Last weekend at the beach my nephew showed me an interesting situation he encountered while playing the card game SET. (Yes, this is the same nephew– who is brilliant, by the way– from last month’s puzzle.) The game is played with a deck of 81 cards, with each card showing 4 features, where each feature has 3 possible values:
- Shape (ovals, squiqqles, or diamonds)
- Number (1, 2, or 3)
- Color (red, purple, or green)
- Shading (solid, striped, or outlined)
The rules are simple. Deal 12 cards face-up on the table, and look for a Set of 3 cards that, for each feature, are either all the same or all different. The first player to identify a Set removes the 3 cards from the table, and 3 more are dealt. Once the entire deck is dealt, the player who collects the most Sets wins.
It is possible that 12 cards may not contain any Set, in which case 3 more cards are dealt… but those 15 cards may still not contain any Set, in which case 3 more cards are dealt, etc. The instructions included with the game suggest that “there are ~33:1 odds that a SET is present in 12 cards, and ~2500:1 odds when 15 cards are on the table.”
Despite these apparently long odds, my nephew’s family encountered such a collection of 15 cards that did not contain any Set:
(Edit: Thanks to readers Jafeth and Katja in the comments below, who point out that this collection of 15 cards actually does contain a Set… actually, it contains two of them!)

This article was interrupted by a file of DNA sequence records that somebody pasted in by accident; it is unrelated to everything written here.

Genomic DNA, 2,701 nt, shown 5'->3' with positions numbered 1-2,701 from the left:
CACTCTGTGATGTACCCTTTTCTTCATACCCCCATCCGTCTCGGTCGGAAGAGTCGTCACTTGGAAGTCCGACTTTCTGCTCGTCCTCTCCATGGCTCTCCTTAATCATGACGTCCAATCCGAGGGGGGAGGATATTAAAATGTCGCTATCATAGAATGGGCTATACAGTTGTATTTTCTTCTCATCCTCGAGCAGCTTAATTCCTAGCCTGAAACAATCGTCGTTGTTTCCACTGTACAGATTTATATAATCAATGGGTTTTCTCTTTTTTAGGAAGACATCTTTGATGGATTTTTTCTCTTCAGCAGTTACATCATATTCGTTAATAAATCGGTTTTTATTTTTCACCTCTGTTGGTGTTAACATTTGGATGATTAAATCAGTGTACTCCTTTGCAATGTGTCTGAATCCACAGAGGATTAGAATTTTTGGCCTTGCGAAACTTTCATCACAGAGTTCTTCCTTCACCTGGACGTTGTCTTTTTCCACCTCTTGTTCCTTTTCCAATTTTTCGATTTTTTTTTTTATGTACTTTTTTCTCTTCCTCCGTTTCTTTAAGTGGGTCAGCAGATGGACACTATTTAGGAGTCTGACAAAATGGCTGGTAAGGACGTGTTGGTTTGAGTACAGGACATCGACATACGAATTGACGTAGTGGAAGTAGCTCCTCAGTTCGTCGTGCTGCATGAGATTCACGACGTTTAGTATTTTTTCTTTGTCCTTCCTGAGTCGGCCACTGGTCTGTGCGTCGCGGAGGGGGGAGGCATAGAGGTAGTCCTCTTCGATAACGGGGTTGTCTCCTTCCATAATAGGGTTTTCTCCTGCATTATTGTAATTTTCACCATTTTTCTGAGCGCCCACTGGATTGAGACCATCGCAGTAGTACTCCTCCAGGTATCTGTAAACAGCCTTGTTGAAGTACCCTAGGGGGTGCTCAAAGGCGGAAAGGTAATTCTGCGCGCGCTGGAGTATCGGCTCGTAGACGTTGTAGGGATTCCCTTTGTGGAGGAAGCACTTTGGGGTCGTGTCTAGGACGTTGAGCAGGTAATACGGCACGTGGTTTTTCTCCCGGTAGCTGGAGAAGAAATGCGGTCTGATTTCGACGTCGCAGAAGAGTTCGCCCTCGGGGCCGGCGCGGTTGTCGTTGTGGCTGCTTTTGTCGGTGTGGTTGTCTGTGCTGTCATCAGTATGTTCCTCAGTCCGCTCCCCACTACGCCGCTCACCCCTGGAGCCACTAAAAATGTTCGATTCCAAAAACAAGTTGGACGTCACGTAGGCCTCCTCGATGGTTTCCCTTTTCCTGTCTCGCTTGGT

Are such Set-less collections really that rare? It turns out that they are not– not by a long shot– for several reasons. The least interesting reason is that the probabilities quoted in the instructions are simply not accurate. For example, the odds of a random collection of 12 cards not containing a Set are only about 30:1, not 33:1.
But the more interesting reasons are… well, as usual, I think this makes an excellent programming problem. Consider simulating this game, and estimating the probability that a collection of 15 cards does not contain a Set. (One of the many interesting challenges in this problem is concisely and efficiently implementing the condition of “being a Set” or not.) I think simulating the game like this exposes the “real” reasons that Set-less collections occur much more frequently than you might think.